As is often the case in BC, the desecration of aboriginal heritage is one and the same as nature degradation. The Goldstream Watershed, with its rich estuary fishing grounds, has been continually encroached on ever since BC was colonized. Resource extraction was followed by urban sprawl. SPAET, for example, was part of an indigenous hunting and gathering ground reserved for this purpose according to a treaty signed by the governor in 1852.

Big cedar, Goldstream Park.
Photo: Flickr


Big trees, Goldstream Watershed.
Photo: anon

Every year millions of visitors come to Goldstream River to witness the spectacle of wild salmon struggling upstream to lay their eggs and die at their natal spawning grounds. This remarkable ecological drama is inextricably linked to the big trees and ancient rainforest habitat.


Ancient trees, Goldstream Park, Vancouver Island, BC.
Photo: Flickr


"Big Trees in Stanley Park, Vancouver BC."
Old postcard


Founded by settlers in the 1860s as a sawmill town, today Vancouver has spread out over the traditional territory of three Coast Salish Peoples – the Musqueam, Tsleil–Watuth and Squamish. Vancouver had a population of 1000 in 1886. When the transcontinental railway arrived in 1888, its population increased to 8,500. In the same year, 1000 acres of mostly logged land was set aside as Stanley Park, named for Lord Stanley, the Governor General of Canada. Some groves of big trees survived as popular attractions (left).


Big Trees as Trophies The Vancouver area was originally covered by a temperate rainforest that included some of the largest trees in the world. With the arrival of settlers, and the following massive waves of immigration, the big trees vanished. All that remains today of the grand forests of Douglas firs, red cedar, spruce and hemlock are trophy photos in local archives (right). This photo shows the springboards embedded in the stem of a giant cedar on which two of the fallers are standing. Stumps with such deep springboard scars can be seen in Stanley Park.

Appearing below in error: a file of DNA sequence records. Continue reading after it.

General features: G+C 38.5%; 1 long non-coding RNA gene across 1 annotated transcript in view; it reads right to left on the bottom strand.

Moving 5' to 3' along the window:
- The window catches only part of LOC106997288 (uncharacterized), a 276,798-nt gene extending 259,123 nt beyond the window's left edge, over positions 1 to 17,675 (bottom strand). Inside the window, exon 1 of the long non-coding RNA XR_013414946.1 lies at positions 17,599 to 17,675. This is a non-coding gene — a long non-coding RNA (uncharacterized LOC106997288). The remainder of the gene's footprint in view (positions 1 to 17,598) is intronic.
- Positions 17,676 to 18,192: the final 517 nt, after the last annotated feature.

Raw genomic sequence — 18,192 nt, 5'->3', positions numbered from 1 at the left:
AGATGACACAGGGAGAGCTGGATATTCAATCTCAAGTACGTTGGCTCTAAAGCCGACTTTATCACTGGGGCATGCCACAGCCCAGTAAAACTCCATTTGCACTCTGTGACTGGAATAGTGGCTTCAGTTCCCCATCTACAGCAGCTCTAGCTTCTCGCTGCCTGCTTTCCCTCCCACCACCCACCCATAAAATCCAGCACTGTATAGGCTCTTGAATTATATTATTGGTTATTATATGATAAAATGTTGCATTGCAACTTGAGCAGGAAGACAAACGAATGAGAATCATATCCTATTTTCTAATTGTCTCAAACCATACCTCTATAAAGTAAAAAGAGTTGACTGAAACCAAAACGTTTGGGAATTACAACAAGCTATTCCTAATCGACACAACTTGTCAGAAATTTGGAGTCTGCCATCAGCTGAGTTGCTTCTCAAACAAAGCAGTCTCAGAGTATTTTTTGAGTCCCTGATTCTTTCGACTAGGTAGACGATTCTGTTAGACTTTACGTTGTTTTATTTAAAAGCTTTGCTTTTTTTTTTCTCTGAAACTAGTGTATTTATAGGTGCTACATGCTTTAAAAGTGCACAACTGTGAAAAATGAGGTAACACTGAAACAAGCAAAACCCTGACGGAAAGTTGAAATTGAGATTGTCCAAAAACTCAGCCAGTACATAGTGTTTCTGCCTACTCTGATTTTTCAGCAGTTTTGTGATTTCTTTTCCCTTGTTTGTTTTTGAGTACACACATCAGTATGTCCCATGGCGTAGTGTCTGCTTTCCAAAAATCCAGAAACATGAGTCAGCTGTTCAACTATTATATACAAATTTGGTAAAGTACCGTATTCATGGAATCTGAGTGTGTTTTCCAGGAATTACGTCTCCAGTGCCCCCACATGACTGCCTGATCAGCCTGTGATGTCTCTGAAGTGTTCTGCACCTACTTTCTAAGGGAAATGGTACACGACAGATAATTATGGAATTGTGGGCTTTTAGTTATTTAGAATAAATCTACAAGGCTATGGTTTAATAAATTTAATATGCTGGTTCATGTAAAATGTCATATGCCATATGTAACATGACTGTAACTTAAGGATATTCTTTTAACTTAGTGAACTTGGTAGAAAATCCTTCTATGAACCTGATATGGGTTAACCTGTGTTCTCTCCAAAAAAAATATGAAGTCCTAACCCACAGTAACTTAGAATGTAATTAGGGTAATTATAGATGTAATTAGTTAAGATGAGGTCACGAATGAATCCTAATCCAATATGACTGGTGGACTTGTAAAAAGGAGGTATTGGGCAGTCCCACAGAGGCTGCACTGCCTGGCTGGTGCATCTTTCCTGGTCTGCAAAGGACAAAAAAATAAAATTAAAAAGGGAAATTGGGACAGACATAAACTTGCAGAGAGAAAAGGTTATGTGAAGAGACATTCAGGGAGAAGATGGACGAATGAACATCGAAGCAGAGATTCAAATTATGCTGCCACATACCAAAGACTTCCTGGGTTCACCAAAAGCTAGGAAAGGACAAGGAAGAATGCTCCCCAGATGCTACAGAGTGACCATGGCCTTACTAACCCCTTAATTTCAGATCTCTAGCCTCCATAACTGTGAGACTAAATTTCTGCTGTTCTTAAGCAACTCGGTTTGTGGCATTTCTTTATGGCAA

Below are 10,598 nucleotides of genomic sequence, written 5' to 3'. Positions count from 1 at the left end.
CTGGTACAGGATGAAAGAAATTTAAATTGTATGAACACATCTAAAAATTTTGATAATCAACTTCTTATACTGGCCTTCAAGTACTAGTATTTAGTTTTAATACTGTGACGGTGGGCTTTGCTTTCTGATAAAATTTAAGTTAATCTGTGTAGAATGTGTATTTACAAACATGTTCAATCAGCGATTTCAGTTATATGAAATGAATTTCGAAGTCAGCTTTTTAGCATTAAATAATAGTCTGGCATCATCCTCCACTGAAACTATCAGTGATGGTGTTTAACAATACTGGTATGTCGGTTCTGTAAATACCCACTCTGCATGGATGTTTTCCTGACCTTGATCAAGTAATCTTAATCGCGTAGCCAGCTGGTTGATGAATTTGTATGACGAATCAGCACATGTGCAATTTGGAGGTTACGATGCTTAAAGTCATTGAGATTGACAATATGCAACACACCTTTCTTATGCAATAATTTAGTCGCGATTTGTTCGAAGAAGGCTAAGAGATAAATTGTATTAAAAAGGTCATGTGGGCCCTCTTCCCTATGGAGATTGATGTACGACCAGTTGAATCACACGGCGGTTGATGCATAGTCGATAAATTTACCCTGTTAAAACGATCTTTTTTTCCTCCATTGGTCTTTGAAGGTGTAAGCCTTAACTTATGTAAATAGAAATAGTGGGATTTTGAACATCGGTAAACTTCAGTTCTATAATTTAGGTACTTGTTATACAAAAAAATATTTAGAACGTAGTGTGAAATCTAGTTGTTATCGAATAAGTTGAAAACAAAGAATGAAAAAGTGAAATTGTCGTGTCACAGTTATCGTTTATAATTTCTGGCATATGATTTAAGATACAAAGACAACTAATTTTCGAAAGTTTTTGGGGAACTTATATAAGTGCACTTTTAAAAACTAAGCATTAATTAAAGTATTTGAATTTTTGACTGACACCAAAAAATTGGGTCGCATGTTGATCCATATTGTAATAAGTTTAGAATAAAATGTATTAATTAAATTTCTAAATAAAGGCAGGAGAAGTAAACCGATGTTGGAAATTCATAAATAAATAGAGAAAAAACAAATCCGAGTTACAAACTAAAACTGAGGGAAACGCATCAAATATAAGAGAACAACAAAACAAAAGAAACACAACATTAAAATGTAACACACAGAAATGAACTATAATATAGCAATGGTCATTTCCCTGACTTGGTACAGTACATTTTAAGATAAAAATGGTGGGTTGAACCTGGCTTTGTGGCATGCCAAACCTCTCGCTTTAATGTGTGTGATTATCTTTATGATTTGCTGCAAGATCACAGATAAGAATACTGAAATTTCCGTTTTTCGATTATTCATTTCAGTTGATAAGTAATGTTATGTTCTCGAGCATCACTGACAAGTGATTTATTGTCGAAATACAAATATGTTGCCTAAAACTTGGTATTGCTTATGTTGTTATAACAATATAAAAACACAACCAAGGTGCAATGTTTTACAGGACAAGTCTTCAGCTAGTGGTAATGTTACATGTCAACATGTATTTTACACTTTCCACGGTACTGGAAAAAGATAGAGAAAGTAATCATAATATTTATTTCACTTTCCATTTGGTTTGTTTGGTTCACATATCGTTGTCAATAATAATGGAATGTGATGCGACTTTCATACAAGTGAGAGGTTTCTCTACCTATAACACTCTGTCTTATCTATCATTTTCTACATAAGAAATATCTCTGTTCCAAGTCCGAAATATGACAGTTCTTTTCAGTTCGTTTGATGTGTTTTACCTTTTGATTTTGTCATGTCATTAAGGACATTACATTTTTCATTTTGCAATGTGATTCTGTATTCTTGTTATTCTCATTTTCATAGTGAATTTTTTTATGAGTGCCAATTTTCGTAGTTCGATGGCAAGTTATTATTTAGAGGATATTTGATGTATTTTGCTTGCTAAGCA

Aerial view of Stanley Park, Vancouver.
Photo: anon (text added)

Most devastating to the forest ecology was the building of the Lions Gate Bridge from the Stanley Park penninsula to the North Shore in 1937 and the building of a wide Causeway to the bridge that bisected the Park. Mammoth ancient trees that had escaped earlier logging were not spared (right). A plan to build the Causeway underground so as to minimalize the devastation to the forest was rejected as too expensive. Over the years continued recreational encroachments on the Park in the form of golf courses, miniature trains and zoos caused further degradation.


Felling an ancient cedar, Vancouver, c. 1920.
Photo: Archives Canada